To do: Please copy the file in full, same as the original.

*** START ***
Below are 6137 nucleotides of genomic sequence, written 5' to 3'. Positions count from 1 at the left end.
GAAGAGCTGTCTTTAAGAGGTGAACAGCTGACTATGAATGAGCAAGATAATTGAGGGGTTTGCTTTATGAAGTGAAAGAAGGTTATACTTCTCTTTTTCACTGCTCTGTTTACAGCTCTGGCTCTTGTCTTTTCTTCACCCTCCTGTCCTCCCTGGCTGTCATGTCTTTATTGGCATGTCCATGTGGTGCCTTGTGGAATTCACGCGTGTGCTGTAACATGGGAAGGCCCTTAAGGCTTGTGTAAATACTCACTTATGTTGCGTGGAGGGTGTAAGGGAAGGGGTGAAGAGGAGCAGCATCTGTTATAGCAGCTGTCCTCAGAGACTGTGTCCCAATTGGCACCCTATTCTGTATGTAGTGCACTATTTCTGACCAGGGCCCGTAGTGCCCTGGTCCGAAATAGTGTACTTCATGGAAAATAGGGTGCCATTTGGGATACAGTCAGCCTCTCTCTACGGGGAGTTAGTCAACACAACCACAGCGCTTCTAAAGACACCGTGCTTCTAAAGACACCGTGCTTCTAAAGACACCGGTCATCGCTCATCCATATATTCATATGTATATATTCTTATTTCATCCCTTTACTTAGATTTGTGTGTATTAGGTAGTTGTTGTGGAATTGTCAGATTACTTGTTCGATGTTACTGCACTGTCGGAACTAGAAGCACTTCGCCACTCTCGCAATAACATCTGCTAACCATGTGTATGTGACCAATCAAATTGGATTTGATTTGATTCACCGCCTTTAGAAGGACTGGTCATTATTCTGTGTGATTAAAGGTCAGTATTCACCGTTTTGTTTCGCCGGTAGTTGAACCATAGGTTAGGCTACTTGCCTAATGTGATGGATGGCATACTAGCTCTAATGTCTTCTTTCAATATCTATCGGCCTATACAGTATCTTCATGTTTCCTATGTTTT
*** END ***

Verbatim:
Below are 6137 nucleotides of genomic sequence, written 5' to 3'. Positions count from 1 at the left end.
GAAGAGCTGTCTTTAAGAGGTGAACAGCTGACTATGAATGAGCAAGATAATTGAGGGGTTTGCTTTATGAAGTGAAAGAAGGTTATACTTCTCTTTTTCACTGCTCTGTTTACAGCTCTGGCTCTTGTCTTTTCTTCACCCTCCTGTCCTCCCTGGCTGTCATGTCTTTATTGGCATGTCCATGTGGTGCCTTGTGGAATTCACGCGTGTGCTGTAACATGGGAAGGCCCTTAAGGCTTGTGTAAATACTCACTTATGTTGCGTGGAGGGTGTAAGGGAAGGGGTGAAGAGGAGCAGCATCTGTTATAGCAGCTGTCCTCAGAGACTGTGTCCCAATTGGCACCCTATTCTGTATGTAGTGCACTATTTCTGACCAGGGCCCGTAGTGCCCTGGTCCGAAATAGTGTACTTCATGGAAAATAGGGTGCCATTTGGGATACAGTCAGCCTCTCTCTACGGGGAGTTAGTCAACACAACCACAGCGCTTCTAAAGACACCGTGCTTCTAAAGACACCGTGCTTCTAAAGACACCGGTCATCGCTCATCCATATATTCATATGTATATATTCTTATTTCATCCCTTTACTTAGATTTGTGTGTATTAGGTAGTTGTTGTGGAATTGTCAGATTACTTGTTCGATGTTACTGCACTGTCGGAACTAGAAGCACTTCGCCACTCTCGCAATAACATCTGCTAACCATGTGTATGTGACCAATCAAATTGGATTTGATTTGATTCACCGCCTTTAGAAGGACTGGTCATTATTCTGTGTGATTAAAGGTCAGTATTCACCGTTTTGTTTCGCCGGTAGTTGAACCATAGGTTAGGCTACTTGCCTAATGTGATGGATGGCATACTAGCTCTAATGTCTTCTTTCAATATCTATCGGCCTATACAGTATCTTCATGTTTCCTATGTTTT